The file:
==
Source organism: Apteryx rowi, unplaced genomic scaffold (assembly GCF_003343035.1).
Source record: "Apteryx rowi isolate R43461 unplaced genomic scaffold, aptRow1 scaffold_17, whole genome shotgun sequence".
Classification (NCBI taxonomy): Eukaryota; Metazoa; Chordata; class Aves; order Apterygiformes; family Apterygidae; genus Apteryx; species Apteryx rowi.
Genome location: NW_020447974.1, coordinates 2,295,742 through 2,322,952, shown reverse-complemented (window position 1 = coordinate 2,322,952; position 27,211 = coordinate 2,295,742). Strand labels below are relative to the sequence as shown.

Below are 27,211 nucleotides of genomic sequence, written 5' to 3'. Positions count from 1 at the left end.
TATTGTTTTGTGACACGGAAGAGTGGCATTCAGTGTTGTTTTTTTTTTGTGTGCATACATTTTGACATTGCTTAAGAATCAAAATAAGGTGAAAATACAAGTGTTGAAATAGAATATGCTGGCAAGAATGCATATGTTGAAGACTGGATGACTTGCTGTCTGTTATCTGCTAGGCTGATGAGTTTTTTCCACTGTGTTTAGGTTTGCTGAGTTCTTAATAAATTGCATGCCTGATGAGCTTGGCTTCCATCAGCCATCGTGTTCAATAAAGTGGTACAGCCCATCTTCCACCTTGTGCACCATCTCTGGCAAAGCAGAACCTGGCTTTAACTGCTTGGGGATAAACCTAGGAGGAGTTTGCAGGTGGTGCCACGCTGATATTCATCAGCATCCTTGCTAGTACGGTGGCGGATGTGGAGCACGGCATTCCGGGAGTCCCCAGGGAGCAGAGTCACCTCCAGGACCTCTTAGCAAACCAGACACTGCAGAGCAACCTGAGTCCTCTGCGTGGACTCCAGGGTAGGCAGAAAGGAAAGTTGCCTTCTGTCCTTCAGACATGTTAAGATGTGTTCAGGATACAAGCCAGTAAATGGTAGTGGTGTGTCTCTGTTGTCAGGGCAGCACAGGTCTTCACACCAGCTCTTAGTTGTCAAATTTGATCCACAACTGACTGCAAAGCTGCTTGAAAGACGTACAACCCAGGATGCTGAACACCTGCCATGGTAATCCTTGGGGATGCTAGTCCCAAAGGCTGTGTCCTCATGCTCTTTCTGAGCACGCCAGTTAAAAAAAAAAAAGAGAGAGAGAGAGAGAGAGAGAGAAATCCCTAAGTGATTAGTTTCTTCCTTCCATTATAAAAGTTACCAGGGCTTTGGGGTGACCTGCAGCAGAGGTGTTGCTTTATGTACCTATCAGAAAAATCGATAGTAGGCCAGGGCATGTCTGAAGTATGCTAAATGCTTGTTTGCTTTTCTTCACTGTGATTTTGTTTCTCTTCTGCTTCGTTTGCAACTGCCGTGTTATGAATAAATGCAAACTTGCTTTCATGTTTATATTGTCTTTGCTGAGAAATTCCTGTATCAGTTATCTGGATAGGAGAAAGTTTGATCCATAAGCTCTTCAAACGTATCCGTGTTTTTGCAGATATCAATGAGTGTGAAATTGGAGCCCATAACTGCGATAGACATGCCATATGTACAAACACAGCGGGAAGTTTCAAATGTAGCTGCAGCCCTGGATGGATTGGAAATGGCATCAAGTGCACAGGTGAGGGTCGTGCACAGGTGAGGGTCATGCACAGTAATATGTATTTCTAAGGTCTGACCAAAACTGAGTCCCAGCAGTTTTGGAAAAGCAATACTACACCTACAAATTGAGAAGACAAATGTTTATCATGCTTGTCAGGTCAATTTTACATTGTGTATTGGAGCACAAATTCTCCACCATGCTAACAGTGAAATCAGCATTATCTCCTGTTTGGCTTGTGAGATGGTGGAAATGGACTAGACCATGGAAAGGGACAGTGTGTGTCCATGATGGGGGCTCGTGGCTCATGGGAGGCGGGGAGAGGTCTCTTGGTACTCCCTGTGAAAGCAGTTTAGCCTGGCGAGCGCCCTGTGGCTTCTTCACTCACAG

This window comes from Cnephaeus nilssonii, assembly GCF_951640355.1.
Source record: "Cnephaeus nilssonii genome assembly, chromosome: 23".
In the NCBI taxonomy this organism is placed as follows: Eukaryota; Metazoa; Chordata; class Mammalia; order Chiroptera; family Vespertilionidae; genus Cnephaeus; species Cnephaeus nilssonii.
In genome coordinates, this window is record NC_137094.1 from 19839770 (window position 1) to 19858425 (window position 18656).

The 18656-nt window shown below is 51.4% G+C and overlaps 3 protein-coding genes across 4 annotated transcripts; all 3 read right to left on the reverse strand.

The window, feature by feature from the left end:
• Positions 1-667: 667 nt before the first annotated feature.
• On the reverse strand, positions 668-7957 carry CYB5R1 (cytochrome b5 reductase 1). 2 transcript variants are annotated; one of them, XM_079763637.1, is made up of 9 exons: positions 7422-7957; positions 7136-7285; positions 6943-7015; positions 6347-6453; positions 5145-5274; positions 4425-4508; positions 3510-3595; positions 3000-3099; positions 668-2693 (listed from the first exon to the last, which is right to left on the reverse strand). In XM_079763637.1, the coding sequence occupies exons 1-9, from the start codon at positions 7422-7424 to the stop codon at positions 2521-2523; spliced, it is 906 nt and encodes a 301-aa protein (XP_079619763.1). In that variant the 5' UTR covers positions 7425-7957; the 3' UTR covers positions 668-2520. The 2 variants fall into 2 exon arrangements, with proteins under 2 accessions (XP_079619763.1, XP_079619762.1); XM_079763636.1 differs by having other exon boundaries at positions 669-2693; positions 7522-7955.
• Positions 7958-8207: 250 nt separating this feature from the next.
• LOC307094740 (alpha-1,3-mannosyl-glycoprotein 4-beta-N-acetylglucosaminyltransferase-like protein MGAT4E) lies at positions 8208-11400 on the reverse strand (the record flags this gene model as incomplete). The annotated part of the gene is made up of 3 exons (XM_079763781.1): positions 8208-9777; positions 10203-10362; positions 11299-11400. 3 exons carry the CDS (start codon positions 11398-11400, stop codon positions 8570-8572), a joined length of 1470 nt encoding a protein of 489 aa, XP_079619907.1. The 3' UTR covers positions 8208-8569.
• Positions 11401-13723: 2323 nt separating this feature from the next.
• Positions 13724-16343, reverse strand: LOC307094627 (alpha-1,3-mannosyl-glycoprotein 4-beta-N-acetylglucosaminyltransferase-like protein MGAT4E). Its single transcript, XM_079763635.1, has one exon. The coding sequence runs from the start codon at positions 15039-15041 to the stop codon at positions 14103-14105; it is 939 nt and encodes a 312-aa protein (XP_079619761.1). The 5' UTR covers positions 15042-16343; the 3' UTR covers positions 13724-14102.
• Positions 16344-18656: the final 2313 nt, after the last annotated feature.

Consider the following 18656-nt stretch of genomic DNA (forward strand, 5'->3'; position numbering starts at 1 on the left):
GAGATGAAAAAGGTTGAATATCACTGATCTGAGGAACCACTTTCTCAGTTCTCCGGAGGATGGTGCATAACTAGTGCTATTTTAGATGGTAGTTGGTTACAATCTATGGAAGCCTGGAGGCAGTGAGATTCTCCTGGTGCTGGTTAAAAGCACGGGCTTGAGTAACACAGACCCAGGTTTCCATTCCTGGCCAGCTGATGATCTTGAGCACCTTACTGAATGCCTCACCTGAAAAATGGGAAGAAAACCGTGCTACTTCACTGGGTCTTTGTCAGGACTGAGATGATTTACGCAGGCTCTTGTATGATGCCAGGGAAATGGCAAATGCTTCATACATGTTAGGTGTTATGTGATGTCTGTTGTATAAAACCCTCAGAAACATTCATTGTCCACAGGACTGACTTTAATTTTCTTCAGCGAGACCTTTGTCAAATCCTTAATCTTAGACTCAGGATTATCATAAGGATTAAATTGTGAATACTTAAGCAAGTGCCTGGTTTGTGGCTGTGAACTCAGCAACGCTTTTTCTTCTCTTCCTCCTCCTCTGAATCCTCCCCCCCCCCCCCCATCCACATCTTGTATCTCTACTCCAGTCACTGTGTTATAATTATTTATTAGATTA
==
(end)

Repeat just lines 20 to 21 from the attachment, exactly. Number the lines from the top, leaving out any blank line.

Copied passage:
Consider the following 18656-nt stretch of genomic DNA (forward strand, 5'->3'; position numbering starts at 1 on the left):
GAGATGAAAAAGGTTGAATATCACTGATCTGAGGAACCACTTTCTCAGTTCTCCGGAGGATGGTGCATAACTAGTGCTATTTTAGATGGTAGTTGGTTACAATCTATGGAAGCCTGGAGGCAGTGAGATTCTCCTGGTGCTGGTTAAAAGCACGGGCTTGAGTAACACAGACCCAGGTTTCCATTCCTGGCCAGCTGATGATCTTGAGCACCTTACTGAATGCCTCACCTGAAAAATGGGAAGAAAACCGTGCTACTTCACTGGGTCTTTGTCAGGACTGAGATGATTTACGCAGGCTCTTGTATGATGCCAGGGAAATGGCAAATGCTTCATACATGTTAGGTGTTATGTGATGTCTGTTGTATAAAACCCTCAGAAACATTCATTGTCCACAGGACTGACTTTAATTTTCTTCAGCGAGACCTTTGTCAAATCCTTAATCTTAGACTCAGGATTATCATAAGGATTAAATTGTGAATACTTAAGCAAGTGCCTGGTTTGTGGCTGTGAACTCAGCAACGCTTTTTCTTCTCTTCCTCCTCCTCTGAATCCTCCCCCCCCCCCCCCATCCACATCTTGTATCTCTACTCCAGTCACTGTGTTATAATTATTTATTAGATTA